Upon arriving at the apartment building, Officer Syverson recognized one of the people Corbett was with as an individual he had previously arrested for a narcotics activity. See State v. Bergmann, 633 N.W.2d 328, 333 (Iowa 2001) (discussing that the defendant was spotted with a known drug dealer). Finally, once Corbett became aware of the officer's presence, he abruptly attempted to leave the scene. See State v. Cline, 617 N.W.2d 277, 283 (Iowa 2000), abrogated on other grounds by State v. Turner, 630 N.W.2d 601 (Iowa 2001) (finding that the defendant's attempt "to leave the scene without being detected" was a factor in a Terry analysis); see also 4 Wayne R. La Fave § 9.5(f), at 516 (4th ed. 2004) (discussing that an individual's attempt to avoid officers by changing directions or fleeing at the sight of officers is a factor in a Terry analysis).
Although Corbett argues that he had a right to walk away from the officers, this argument is misplaced. If an officer approaches an individual without reasonable suspicion or probable cause, that "individual has a right to ignore the police and go about his business." Wardlow, 528 U.S. at 125, 120 S.Ct. at 676, 145 L.Ed.2d at 577 (citing Florida v. Royer, 460 U.S. 491, 498, 103 S.Ct. 1319, 1324, 75 L.Ed.2d 229, 236 (1983)). "[A]ny refusal to cooperate, without more, does not furnish the minimal level of objective justification needed for [an investigatory stop]." Id. (quoting Florida v. Bostick, 501 U.S. 429, 437, 111 S.Ct. 2382, 2387, 115 L.Ed.2d 389, 400 (1991) (internal quotations omitted)). However, that was not the case here. Corbett attempted to leave the scene once he became aware of police presence and prior to being stopped by Officer Syverson. A change in an individual's activity or conduct because they become aware of police presence is not simply going about one's business. See Bailey, 417 F.3d at 877 (discussing the defendant's reaction to an approaching officer, which was that the defendant "turned in a manner that suggested he was attempting to conceal contraband"); see also Wardlow, 528 U.S. at 125, 120 S.Ct. at 676, 145 L.Ed.2d at 577 (distinguishing between "going about one's business" and "unprovoked flight"). Thus, a defendant's reaction to police presence is a factor in a Terry analysis. Bailey, 417 F.3d at 877 (stating that "the parties' behavior when they become aware of police presence" is a factor in a Terry analysis) (citations omitted).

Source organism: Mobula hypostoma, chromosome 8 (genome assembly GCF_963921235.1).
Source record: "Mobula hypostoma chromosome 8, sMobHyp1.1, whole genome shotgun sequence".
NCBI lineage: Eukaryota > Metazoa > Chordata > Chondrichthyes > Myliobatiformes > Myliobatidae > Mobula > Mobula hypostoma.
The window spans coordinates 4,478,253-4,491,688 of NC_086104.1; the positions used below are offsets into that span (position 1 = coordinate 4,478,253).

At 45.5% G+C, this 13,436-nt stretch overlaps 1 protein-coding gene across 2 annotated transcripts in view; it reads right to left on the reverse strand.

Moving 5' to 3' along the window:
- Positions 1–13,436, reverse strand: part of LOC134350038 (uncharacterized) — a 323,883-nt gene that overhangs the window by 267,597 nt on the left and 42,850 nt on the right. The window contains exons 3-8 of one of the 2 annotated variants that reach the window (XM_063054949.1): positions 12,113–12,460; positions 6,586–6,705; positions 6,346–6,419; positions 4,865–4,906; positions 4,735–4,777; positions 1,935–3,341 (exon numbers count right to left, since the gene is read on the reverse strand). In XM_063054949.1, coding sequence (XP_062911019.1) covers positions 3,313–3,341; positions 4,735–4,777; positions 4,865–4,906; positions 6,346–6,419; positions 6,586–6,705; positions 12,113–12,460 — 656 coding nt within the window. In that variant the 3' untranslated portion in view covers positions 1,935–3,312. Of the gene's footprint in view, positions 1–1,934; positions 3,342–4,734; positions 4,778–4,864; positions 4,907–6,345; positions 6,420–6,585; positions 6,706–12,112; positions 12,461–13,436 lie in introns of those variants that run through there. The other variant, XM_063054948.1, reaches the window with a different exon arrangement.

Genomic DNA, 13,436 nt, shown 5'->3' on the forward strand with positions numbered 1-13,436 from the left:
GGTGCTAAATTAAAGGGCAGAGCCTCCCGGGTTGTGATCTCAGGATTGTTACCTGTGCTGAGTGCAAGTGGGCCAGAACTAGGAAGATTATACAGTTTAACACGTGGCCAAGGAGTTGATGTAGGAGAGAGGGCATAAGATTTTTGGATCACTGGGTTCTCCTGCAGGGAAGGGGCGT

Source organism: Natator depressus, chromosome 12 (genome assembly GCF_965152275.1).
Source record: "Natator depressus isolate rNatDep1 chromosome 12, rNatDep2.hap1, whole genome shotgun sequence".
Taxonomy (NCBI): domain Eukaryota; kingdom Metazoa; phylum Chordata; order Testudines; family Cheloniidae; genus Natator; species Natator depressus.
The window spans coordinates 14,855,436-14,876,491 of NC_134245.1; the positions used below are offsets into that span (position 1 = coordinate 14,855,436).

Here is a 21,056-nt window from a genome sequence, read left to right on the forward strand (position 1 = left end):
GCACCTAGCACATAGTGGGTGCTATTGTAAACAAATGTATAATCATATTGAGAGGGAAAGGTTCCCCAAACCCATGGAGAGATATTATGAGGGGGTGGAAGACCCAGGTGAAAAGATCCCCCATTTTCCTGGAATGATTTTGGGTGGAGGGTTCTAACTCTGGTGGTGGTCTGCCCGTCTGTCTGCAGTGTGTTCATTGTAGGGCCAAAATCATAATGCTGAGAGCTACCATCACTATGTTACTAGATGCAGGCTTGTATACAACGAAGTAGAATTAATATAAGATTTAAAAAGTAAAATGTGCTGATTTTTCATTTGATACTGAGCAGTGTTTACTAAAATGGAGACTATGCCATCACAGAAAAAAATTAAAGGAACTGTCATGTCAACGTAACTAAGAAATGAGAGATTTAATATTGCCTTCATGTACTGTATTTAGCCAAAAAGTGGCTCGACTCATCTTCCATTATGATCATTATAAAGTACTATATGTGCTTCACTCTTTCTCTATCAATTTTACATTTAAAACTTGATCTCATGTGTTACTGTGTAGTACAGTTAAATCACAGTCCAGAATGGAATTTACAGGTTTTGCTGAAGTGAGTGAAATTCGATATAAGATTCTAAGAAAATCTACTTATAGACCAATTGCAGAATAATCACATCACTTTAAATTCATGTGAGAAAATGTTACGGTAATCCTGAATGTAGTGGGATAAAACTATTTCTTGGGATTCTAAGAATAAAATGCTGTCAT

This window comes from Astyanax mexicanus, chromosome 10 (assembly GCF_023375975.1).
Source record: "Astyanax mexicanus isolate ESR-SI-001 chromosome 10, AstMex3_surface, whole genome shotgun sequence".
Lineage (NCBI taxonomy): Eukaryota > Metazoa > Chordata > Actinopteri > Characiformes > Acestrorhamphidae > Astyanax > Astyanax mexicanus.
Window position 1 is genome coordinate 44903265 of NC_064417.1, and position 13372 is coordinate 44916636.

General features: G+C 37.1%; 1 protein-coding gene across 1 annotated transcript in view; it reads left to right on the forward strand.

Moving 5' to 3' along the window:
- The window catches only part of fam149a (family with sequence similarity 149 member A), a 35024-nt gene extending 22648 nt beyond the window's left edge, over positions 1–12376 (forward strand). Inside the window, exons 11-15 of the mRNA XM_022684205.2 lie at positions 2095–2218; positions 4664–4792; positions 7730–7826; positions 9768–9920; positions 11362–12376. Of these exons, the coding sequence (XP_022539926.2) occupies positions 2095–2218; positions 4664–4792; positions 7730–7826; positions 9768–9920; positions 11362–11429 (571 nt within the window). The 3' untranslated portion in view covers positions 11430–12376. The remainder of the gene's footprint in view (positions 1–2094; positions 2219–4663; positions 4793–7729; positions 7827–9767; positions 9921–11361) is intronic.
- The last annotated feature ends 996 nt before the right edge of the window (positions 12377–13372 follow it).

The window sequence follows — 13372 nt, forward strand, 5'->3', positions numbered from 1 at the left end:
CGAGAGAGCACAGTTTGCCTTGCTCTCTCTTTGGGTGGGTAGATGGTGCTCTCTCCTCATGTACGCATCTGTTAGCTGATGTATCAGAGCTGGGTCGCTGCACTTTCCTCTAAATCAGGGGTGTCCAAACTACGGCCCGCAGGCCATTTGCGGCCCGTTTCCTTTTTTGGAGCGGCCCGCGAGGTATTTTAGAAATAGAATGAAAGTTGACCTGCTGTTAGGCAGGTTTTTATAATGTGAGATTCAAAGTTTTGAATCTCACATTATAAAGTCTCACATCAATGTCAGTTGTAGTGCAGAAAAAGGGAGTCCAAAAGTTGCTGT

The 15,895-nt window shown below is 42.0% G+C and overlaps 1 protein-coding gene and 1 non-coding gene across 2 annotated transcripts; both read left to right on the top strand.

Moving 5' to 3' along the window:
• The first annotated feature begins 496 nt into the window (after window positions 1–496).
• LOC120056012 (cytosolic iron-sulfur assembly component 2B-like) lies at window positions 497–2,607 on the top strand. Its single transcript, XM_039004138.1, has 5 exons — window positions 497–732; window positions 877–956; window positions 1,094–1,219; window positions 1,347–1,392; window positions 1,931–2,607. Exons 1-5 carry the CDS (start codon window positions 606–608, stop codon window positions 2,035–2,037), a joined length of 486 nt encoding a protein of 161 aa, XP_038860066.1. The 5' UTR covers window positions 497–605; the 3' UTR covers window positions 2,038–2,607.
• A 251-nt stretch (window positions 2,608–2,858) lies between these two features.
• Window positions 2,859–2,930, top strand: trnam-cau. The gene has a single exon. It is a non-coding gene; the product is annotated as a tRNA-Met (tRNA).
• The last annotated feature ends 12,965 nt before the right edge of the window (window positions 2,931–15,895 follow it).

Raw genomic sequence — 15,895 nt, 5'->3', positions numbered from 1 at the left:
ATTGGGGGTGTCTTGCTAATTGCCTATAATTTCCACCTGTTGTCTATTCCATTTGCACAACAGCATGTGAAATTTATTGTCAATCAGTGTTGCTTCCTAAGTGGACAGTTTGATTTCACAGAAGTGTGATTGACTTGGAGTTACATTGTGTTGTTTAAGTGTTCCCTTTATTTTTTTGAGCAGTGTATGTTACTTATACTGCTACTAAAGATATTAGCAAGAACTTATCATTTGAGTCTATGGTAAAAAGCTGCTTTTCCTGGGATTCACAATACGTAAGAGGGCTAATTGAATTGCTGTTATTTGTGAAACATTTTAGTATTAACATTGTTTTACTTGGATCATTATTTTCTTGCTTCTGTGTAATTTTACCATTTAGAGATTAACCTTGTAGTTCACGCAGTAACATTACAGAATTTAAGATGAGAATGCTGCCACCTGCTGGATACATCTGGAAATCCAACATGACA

As noted above, we must consider the totality of the circumstances confronting the officer at the time the decision to stop an individual is made. Kreps, 650 N.W.2d at 642. We conclude that in combination, these cited factors gave Officer Syverson reasonable suspicion to believe Corbett may be involved in illegal drug activity. See Wardlow, 528 U.S. at 124, 120 S.Ct. at 676, 145 L.Ed.2d at 576 (finding the defendant's presence in an area of heavy narcotics trafficking and his unprovoked flight upon noticing the police supported reasonable suspicion to believe he may be involved in criminal activity); State v. Cline, 617 N.W.2d at 283 (holding the defendant's presence on property where drug dealing had occurred and her subsequent flight when police arrived supported reasonable suspicion to believe she may be involved in criminal activity). In light of Officer Syverson's experience as a police officer patrolling this neighborhood with both frequent and recent drug activity, it would have been "poor police work" had he chosen not to investigate these circumstances further. Terry, 392 U.S. at 23, 88 S.Ct. at 1881, 20 L.Ed.2d at 907 ("It would have been poor police work indeed for an officer of 30 years' experience in the detection of thievery from stores in this same neighborhood to have failed to investigate this behavior further.").
An investigatory stop permits an officer to resolve an ambiguity, that is whether otherwise innocent conduct also suggests that criminal activity is afoot. Wardlow, 528 U.S. at 125, 120 S.Ct. at 677, 145 L.Ed.2d at 577 (citing to the facts of Terry, 392 U.S. at 5-6, 88 S.Ct. at 1871-72, 20 L.Ed.2d at 896-97). This type of stop is minimally intrusive because it simply allows an officer to briefly investigate. Wardlow, 528 U.S. at 126, 120 S.Ct. at 677, 145 L.Ed.2d at 577. That was the case here, as the officer simply stopped Corbett for a few minutes and asked for permission to search his person, to which Corbett consented. See Brown v. Texas, 443 U.S. 47, 50-51, 99 S.Ct. 2637, 2641, 61 L.Ed.2d 357, 362 (1979) (stating that when determining whether an investigatory stop is valid, we weigh "the gravity of the public concerns served by the seizure, the degree to which the seizure advances the public interest, and the severity of the interference with individual liberty"); Terry, 392 U.S. at 22, 88 S.Ct. at 1880, 20 L.Ed.2d at 906 ("One general interest is of course that of effective crime prevention and detection[.]"). Thus, we affirm the district court's denial of Corbett's motion to suppress.